THE BIG IDEA: Last night’s news that Robert S. Mueller III has begun using a grand jury in federal court in Washington, as part of his investigation into possible coordination between the Kremlin and the Trump campaign, further boxes in the president and makes it more politically difficult to justify firing the special counsel.
— If President Trump ever lost the support of Sen. #Thom Tillis (R-N.C.), he just might be doomed. A former state House speaker, Tillis is a reliable Republican apparatchik whose vote party leadership can count on. So it was a big deal yesterday when he introduced legislation with a Democratic colleague, Chris Coons (Del.), to prevent Trump from firing Mueller without cause.
Tillis, known as a savvy political strategist, is clearly thinking ahead to what he realizes will be a very difficult reelection campaign in 2020. “It is critical that special counsels have the independence and resources they need to lead investigations,” he said in a news release.
The first-term senator toppled Democratic incumbent Kay Hagan in one of the nastiest and most expensive races of the 2014 midterm cycle. Trump carried the Tar Heel State last November by 4 points, and everyone expects it will be one of the key battlegrounds next time. “Our polls and others have found that Tillis has never been able to strengthen his position after going into office unpopular on the heels of winning a ‘lesser of two evils’ election where he got by largely based on the political climate,” said Raleigh-based Democratic pollster Tom Jensen, who runs Public Policy Polling. “The landscape is likely to be a lot different in 2020 unless things really turn around for the Trump administration, so it’s wise for Tillis to take steps that might make him look like ‘not just another Republican’ to appeal to Democrats and independents. Democrats still have about a 10-point registration advantage in North Carolina. So some reasonable threshold of crossover support is necessary for Tillis to win, and he hasn’t done a lot since getting elected that crosses across party lines. This seems like a smart step in that direction for him.”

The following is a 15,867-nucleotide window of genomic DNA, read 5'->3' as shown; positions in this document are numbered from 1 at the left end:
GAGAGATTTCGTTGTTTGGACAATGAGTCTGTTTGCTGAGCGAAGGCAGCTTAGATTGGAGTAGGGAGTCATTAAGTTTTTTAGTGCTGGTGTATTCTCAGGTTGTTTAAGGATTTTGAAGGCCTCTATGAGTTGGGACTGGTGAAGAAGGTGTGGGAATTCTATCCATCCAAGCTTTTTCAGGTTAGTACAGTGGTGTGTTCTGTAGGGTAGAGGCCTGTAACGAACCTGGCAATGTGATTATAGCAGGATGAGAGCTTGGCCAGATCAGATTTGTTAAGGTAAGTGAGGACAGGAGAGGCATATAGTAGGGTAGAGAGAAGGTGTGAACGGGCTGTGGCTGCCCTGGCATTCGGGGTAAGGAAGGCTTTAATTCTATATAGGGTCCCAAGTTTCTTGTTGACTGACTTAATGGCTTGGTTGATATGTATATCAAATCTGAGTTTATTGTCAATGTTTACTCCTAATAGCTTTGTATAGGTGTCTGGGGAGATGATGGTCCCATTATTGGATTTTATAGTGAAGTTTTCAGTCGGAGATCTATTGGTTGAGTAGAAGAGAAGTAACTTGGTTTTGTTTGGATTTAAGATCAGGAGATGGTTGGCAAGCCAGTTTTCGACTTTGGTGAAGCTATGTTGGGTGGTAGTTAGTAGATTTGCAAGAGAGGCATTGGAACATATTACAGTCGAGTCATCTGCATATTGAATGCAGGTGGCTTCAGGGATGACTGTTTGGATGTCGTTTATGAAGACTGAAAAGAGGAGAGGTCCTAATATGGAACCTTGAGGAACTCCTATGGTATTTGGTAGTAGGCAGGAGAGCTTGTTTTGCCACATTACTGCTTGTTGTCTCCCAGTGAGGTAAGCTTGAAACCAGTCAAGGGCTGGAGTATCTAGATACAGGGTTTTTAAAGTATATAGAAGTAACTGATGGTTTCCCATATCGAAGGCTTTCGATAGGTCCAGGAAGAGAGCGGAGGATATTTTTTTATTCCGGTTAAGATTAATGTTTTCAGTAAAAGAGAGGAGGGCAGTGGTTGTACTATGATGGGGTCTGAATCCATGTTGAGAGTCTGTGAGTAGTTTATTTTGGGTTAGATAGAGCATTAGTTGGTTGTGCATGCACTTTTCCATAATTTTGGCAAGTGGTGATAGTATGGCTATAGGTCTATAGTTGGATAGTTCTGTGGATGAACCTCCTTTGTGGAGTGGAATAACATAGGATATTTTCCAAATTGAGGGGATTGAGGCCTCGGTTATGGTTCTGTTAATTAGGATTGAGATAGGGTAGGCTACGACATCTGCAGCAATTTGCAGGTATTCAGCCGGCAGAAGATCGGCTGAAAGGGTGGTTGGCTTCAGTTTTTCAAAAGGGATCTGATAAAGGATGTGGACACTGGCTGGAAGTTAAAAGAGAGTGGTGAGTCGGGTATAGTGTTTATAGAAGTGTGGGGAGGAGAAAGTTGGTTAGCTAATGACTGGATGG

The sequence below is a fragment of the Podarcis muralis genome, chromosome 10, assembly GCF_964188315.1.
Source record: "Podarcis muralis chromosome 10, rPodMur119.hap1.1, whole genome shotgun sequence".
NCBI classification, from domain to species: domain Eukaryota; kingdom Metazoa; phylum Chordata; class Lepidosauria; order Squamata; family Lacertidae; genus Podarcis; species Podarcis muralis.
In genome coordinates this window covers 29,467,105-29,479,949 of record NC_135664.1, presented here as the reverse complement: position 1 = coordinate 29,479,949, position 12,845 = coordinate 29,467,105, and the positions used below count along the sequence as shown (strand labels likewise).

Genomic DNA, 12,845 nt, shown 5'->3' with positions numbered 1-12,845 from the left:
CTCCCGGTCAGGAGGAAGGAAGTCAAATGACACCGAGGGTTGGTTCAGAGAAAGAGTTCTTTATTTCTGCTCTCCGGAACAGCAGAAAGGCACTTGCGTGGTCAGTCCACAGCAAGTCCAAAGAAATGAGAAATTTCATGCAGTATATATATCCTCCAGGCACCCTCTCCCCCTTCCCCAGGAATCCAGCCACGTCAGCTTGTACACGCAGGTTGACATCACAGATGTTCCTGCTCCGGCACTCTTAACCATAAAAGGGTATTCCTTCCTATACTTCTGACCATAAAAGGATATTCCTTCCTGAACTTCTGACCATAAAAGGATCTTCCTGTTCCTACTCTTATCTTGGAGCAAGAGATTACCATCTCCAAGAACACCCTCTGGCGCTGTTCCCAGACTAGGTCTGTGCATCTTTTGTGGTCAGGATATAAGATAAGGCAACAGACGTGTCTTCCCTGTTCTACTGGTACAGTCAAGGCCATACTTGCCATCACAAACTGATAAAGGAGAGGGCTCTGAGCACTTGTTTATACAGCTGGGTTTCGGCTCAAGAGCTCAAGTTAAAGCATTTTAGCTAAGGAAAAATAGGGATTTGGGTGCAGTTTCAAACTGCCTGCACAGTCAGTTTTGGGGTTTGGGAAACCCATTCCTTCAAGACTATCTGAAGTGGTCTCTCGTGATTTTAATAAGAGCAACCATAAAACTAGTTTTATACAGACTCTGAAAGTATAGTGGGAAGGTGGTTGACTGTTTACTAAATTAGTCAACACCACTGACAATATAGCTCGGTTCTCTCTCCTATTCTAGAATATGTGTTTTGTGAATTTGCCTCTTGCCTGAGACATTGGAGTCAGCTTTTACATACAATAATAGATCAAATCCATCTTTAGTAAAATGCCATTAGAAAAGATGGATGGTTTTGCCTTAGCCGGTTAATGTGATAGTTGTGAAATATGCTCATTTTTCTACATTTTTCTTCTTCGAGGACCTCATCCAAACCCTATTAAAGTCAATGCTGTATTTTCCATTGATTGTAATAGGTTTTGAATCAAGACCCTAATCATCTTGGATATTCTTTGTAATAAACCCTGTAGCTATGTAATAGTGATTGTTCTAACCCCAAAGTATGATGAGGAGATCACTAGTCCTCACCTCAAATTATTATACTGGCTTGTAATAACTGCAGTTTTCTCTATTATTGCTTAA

North Carolina’s other Republican senator, Richard Burr, has already been leading the intelligence committee’s inquest into Russian interference. And many in the state remain proud of the role that the late Sen. Sam Ervin famously played during the Watergate investigation.